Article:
Invariant Model Combining Geometry and Appearance for Facial Detection and Gender Classification From Arbitrary Viewpoints

Invariant Model Combining Geometry and Appearance for Facial Detection and Gender Classification From Arbitrary Viewpoints

Mokhtar Taffar (University of Jijel, Algeria) and Serge Miguet (LIRIS, Université de Lyon 2, UMR CNRS 5205, France)
DOI: 10.4018/978-1-5225-2848-7.ch009
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Abstract

In this chapter, we tackle in the same process the problems of face detection and gender classification, where the faces present a wide range of the intra-class appearance are taken from arbitrary viewpoints. We try to develop complete probabilistic model to represent and learn appearance of facial objects in both shape and geometry with respect to a landmark in the image, and then to be able to predict presence and position of the appearance of the studied object class in new scene. After have predicted the facial appearance and the geometry of invariants, geometric hierarchical clustering combines different prediction of positions of face invariant. Then, the algorithm of cluster selection with a best appearance localizes faces in the image. Using a probabilistic classification, each facial feature retained in the detection step will be weighted by a probability to be male or female. This set of features contributes to determine the gender associated to a detected face. This model has a good performance in presence of viewpoint changes and a large appearance variability of faces.
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Introduction

The face image analysis has become a field of study in the world. One of the most common visual trait classification task is to determine the gender from images of face. We try to treat the face detection and gender classification simultaneously. Several models exist which perform detection with high accuracy, but not across all views of face.

Local Haar wavelets can be computed very efficiently and is proved useful for frontal face detection using boosted classifiers (Viola & Jones, 2001). The integral image approach is less effective in coping with arbitrary viewpoints. It needs a series of classifiers or a set of detectors to model the in-plane deformation parameters such as the image scale and orientation and the out-of-plane viewpoint changes (Toews & Arbel, 2006).

Contrary to global features, the local feature approaches give robust invariance to illumination, viewpoint and orientation changes. Thus, they offer opportunity for further performances to detect faces and to classify their gender.

Local invariant features (Lowe, 2004; Kadir & Brady, 2001; Mikolajczyk & Schmid, 2004; Yu & Morel, 2009; Herbert, Tinnr, & Gool, 2006) are widely used in object recognition, stitching images in panorama and scene reconstruction, etc. (Hartley & Zisserman, 2000; Lowe, 1999; Schmid & Mohr, 1997; Mikolajczyk & Schmid, 2002; Tuytelaars & Van Gool, 2000; Fergus, Perona, & Zisserman, 2003). They have a high capability to capture appearance information. They allow to select the sparse appearance patches of objects, as faces. Thus, it becomes possible to model the faces and to learn their appearance variability through a model that embeds features and that presents invariant properties.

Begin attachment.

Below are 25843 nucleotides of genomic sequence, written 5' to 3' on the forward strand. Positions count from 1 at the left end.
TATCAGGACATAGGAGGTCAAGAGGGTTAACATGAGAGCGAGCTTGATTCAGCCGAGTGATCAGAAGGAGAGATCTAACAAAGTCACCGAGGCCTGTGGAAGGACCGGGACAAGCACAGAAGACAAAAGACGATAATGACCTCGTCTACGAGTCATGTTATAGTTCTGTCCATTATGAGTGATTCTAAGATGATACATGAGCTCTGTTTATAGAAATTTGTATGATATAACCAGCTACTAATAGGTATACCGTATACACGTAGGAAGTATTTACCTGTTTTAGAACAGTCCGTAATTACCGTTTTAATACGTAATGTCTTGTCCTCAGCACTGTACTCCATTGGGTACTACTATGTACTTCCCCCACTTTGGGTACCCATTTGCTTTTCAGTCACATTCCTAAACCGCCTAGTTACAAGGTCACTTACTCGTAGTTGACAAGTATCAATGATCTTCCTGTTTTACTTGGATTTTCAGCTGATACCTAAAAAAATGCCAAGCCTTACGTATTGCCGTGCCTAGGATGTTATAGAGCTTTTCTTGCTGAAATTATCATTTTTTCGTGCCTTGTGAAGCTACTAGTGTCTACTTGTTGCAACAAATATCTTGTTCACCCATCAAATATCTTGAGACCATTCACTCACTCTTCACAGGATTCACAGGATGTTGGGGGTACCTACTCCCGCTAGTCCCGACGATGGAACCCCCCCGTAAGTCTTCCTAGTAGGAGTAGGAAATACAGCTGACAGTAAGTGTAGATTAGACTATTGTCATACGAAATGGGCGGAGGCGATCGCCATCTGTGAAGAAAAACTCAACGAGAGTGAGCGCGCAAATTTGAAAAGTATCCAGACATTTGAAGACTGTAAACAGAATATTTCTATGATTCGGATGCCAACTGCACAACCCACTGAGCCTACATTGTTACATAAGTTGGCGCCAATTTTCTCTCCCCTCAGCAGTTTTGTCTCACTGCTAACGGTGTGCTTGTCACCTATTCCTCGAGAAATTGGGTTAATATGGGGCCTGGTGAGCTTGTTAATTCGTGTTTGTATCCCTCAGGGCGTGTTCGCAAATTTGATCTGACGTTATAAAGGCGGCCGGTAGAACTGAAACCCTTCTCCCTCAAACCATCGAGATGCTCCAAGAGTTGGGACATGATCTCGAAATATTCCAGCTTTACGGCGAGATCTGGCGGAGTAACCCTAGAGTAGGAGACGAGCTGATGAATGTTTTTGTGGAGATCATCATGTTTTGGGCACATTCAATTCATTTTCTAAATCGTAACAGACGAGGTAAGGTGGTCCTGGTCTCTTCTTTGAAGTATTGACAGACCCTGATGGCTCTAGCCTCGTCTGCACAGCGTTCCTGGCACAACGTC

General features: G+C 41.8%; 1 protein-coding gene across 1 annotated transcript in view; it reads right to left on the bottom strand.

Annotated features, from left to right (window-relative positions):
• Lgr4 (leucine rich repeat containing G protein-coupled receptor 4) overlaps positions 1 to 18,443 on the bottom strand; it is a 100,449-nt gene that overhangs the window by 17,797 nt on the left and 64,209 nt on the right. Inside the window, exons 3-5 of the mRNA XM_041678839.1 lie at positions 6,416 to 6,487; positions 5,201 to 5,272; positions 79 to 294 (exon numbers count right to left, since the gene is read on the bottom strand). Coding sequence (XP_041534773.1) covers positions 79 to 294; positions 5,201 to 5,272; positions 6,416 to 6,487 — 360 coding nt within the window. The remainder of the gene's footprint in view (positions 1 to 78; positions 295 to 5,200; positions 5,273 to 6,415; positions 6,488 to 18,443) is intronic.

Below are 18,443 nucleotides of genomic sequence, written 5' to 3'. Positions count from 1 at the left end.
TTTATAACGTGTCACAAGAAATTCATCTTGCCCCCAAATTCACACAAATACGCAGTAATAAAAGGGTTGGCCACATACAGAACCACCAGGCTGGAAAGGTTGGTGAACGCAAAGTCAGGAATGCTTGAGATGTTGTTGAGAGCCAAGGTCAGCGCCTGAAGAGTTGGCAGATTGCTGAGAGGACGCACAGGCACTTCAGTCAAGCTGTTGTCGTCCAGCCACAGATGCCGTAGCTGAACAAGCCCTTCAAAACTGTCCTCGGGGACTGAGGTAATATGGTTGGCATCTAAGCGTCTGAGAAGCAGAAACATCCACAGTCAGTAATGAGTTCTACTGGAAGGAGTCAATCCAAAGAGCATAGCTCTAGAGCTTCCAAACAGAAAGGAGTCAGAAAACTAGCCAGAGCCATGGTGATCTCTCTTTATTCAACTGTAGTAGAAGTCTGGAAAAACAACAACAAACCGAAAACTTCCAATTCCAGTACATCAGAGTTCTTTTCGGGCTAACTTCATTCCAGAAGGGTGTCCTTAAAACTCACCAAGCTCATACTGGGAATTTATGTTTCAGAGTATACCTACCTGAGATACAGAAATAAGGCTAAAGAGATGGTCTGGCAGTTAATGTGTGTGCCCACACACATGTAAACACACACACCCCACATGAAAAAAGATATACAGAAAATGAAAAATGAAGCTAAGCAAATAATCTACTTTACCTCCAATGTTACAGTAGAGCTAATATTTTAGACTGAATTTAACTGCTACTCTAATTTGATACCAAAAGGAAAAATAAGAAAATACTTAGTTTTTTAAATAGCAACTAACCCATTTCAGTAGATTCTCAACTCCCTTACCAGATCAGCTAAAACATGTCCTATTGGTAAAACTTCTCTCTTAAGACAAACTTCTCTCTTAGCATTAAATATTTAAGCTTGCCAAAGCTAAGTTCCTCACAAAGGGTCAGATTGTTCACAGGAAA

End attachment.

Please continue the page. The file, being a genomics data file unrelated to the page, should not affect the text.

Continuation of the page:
Using the co-occurrence statistics of features with interest trait, we train a classifier to recognize the gender of faces in terms of visual traits. The gender of a face can be inferred from a collection of image features which define the traits of gender.

The human vision uses a wide range of visual traits to describe objects in images. In general, databases used for learning of the appearance of an object class with low supervision contain many images but small numbers of instances of a single object of class (Toews & Arbel, 2009). These databases focus on labeling the object identity and its location but provide little information regarding further traits, and also the number of images may be insufficient for learning traits. In the case of the face class, it is a limit to use these databases for learning and classifying traits through many different instances of face class. In the interest of comparison, most approaches train and test on the FERET database (Color FERET Face Database, 2009), which contains detailed labels for visual traits such as sex and age.

The model of face class appearance is based on learning of the relationship between the appearance of facial patches and the geometry of face invariant, denoted FI. The visual facial features that have contributed to infer face are then used to recognize its gender. The FI is a common geometric landmark to all face features; it connects them across all different viewpoints. The extraction of such invariants directly from an image is complex (Burns, Weiss, & Riseman, 1993). We have boosted this geometric structure by a probabilistic model in order to capture the multimodal nature of face and to learn the geometric transformations that link facial appearance to instances of FI through images.

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